As December draws ever closer to the twenty-fifth you may find yourself behind the wheel of a large automobile puzzling over the perfect gift for your loved ones.
Fear not, for the skeptical cardiologist has a few suggestions to help you.
The Omron 10 Blood Pressure Monitor
If your hypertensive friend or relative already has all the standard BP paraphernalia (pill splitter, basic BP cuff), owns a smart phone and has an engineer or scientist approach to data the Omron 10 (BP786, 59.99$ at Best buy.com) just might be the perfect gift.
The skeptical cardiologist recently purchased two (that’s right two) of these in anticipation of Christmas.
Christmas arrives with multiple stressors guaranteed to hike your blood pressure.
The Omron 10 offered three features not available on my basic Walgreen’s BP cuff that I felt were possibly useful:
- Averaging/automating three consecutive readings. After reading about the SPRINT BP trial which showed a benefit of aiming for SBP of 120 over 140, I thought I should try to reproduce the method used in the trial. This involved measuring BP 3 times separated by 5 minutes and averaging the results. The Omron 10 can be set to make and average three BP readings separated by a variable time period.
- The ability to communicate with an iPhone or Android smartphone and record and display the data in an app.
- Works off both batteries and plug in electrical power.
I thought my dad (a retired chemist) would like the Omron 10’s features but, alas, he informed me that if he wanted to average three BP readings he could just write down the numbers and do the math.
The app displays BP and heart rate readings recorded for different time intervals.
You can take a screen shot like I did here or email it and share the data with your doctor through the doctor’s patient portal!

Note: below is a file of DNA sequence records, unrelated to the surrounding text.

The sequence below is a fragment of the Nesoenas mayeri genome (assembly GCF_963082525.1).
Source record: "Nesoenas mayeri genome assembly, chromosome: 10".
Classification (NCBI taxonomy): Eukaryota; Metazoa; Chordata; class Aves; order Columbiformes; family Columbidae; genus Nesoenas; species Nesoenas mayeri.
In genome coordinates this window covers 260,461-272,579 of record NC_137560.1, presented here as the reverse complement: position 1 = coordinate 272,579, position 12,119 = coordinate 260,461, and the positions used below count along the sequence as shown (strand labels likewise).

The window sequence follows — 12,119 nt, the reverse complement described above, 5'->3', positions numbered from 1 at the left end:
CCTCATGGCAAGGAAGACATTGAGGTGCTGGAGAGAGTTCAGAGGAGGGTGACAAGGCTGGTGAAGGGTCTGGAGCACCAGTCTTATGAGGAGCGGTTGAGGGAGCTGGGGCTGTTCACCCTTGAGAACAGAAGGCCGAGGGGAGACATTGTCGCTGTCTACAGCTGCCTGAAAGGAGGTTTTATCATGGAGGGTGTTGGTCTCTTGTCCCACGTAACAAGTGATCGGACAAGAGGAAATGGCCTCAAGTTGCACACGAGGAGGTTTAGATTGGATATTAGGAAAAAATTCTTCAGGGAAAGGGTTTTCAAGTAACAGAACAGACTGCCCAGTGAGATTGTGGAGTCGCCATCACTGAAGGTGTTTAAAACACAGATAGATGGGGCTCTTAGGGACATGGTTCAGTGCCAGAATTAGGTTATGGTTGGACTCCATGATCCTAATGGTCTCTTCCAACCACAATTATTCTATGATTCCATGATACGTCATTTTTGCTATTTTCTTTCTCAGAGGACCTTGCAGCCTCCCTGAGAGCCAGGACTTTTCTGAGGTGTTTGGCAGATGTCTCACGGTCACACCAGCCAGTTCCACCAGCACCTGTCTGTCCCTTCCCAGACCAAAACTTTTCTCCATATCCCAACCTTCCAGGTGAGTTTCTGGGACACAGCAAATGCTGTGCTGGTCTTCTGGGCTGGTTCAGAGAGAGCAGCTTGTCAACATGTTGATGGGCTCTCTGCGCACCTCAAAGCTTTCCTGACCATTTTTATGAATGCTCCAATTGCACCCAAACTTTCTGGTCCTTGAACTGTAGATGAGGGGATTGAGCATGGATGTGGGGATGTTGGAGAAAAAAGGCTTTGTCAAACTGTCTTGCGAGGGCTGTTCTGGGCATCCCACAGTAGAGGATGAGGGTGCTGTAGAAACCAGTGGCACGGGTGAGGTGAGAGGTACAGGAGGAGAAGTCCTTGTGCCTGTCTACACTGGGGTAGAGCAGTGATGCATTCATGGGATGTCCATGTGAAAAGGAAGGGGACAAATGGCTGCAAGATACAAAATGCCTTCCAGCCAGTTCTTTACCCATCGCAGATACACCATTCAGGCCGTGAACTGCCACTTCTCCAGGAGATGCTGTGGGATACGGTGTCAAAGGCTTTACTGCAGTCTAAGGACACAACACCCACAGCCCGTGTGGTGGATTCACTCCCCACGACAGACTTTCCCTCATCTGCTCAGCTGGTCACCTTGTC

It is now listed on Amazon.com for $57 (a significant drop from when I purchased it) and can be attached to your smartphone case. It does a really good job of recording a single lead electrocardiogram (ECG) and diagnosing normality or atrial fibrillation.
If your friend or loved one is experiencing periodic fluttering in their chest or a sensation of the heart skipping beats or racing (the general term for which is palpitations) then this could be the perfect gift.
A number of my patients have purchased these and have made ECG recordings which I can review online.
Primarily I have been recommending them to my patients who have atrial fibrillation periodically.
You may think this is too complicated a device to master but last week I saw in my office a 94 year old lady who had had an episode of atrial fibrillation earlier in the year. Since her last visit she had purchased an AliveCor device and was able to show me the ECG recordings she had made on her iPhone.
May your holiday season be joyous, full of loved ones and free of stressors that raise your blood pressure and cause your heart to pound and race. But if it is not, consider purchasing one of these nifty devices.
Same as it ever was